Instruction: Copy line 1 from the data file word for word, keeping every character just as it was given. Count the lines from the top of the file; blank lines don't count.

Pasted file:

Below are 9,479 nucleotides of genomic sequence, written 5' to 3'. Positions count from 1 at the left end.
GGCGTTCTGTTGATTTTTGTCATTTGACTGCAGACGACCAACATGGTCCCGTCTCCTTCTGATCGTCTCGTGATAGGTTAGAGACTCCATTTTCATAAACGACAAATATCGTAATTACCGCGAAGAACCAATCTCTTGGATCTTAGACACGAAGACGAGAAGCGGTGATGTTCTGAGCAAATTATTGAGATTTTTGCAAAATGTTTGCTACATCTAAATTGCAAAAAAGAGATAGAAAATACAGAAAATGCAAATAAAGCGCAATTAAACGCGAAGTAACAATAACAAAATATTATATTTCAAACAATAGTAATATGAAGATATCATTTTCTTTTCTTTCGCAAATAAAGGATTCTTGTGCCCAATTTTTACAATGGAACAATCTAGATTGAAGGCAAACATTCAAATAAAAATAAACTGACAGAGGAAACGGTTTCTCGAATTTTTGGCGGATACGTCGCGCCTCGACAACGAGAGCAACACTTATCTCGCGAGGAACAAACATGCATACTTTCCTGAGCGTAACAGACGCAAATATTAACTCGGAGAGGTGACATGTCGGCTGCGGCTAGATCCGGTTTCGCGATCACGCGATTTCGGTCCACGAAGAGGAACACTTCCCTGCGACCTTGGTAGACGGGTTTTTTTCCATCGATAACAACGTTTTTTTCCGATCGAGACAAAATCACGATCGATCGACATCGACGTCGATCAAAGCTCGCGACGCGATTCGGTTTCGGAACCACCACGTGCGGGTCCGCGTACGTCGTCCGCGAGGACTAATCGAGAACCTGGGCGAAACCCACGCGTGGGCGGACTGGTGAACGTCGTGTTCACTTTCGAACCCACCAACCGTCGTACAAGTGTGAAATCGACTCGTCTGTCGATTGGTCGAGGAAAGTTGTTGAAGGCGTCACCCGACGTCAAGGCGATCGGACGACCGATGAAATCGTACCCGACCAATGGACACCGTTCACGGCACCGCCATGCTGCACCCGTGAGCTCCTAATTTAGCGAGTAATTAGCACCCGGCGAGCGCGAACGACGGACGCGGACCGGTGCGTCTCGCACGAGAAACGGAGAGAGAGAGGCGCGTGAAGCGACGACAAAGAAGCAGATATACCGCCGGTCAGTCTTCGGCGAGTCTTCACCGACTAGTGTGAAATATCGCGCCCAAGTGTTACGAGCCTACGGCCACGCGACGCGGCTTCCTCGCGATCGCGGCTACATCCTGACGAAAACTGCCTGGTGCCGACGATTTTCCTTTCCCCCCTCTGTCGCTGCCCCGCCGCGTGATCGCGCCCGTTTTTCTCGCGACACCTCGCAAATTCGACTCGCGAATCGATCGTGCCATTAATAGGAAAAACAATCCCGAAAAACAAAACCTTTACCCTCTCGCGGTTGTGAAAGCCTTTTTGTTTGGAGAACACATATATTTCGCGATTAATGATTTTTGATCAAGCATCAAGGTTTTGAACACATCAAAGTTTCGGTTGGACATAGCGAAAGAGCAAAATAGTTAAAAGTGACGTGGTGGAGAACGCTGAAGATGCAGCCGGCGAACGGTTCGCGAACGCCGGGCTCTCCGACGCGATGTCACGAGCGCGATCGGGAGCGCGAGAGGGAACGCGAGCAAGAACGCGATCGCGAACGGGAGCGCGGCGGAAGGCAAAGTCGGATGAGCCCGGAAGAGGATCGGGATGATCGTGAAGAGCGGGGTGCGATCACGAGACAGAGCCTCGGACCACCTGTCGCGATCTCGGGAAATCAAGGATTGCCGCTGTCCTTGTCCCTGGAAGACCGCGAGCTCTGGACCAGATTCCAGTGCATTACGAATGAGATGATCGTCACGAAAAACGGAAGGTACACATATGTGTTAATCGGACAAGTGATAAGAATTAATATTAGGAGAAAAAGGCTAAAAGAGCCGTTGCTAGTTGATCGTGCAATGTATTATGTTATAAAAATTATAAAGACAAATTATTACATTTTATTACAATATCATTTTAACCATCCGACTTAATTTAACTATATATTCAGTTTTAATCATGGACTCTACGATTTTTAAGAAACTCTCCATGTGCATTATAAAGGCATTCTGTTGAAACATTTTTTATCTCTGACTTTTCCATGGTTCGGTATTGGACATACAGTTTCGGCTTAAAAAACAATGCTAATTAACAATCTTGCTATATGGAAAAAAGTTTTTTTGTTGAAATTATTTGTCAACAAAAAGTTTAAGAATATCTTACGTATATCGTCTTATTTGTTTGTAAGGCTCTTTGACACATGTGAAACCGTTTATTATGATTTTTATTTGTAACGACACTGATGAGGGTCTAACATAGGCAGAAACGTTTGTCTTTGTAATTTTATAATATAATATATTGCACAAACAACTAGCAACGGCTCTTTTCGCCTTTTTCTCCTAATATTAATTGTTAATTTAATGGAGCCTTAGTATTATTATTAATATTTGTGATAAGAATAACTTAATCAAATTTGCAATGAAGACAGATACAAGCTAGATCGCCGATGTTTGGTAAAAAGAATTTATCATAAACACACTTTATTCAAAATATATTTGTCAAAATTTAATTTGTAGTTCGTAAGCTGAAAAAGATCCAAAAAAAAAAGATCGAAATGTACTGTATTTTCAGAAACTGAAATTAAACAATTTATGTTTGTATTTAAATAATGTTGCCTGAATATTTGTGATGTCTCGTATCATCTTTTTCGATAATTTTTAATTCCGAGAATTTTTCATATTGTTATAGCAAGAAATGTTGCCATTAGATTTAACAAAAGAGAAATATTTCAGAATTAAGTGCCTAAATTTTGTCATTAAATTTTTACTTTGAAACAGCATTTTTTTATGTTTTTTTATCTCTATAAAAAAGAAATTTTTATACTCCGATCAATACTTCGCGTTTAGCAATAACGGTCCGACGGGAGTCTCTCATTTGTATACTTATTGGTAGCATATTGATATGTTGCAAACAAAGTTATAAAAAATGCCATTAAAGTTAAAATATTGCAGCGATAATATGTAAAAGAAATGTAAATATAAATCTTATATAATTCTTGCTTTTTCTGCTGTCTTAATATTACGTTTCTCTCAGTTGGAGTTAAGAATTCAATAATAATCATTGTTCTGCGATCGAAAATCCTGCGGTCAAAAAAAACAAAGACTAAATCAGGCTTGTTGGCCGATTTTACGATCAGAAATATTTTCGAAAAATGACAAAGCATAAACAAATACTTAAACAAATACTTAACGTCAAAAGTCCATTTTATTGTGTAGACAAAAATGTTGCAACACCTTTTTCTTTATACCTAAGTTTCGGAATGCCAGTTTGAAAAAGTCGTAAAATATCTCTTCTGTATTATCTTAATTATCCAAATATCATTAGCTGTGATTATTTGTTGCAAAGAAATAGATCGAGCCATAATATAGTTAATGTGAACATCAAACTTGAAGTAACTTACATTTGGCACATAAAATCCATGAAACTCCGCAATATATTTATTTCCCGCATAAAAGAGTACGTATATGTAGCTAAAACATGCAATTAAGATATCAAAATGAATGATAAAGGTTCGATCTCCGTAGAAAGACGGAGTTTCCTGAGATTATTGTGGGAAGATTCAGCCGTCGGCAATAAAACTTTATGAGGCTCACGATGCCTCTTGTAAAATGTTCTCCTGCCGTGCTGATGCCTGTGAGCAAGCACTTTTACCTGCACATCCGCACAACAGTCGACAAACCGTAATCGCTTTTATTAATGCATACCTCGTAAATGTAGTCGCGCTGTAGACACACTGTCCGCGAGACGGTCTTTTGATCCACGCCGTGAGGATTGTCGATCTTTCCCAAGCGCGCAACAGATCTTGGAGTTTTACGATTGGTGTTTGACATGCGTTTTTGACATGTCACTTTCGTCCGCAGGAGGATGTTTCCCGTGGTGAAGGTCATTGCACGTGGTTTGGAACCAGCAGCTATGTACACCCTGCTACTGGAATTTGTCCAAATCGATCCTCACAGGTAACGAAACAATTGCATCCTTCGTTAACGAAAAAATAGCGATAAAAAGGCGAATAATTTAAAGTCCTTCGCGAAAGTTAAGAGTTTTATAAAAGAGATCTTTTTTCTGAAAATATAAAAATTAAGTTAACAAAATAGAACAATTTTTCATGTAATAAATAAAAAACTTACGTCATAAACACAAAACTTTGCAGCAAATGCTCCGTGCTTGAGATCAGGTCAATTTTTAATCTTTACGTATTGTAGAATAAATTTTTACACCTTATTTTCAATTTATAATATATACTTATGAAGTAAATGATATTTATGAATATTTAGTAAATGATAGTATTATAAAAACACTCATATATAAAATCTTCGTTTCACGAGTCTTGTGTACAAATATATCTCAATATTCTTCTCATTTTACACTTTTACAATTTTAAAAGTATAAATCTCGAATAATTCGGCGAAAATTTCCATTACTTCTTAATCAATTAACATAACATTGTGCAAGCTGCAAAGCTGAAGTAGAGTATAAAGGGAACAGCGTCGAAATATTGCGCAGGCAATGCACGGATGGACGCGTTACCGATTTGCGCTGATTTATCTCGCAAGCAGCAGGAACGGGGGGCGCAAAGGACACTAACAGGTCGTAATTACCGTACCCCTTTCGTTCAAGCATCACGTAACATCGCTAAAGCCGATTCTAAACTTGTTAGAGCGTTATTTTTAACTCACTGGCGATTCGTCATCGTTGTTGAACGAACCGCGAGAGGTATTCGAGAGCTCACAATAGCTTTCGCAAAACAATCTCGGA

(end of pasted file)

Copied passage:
Below are 9,479 nucleotides of genomic sequence, written 5' to 3'. Positions count from 1 at the left end.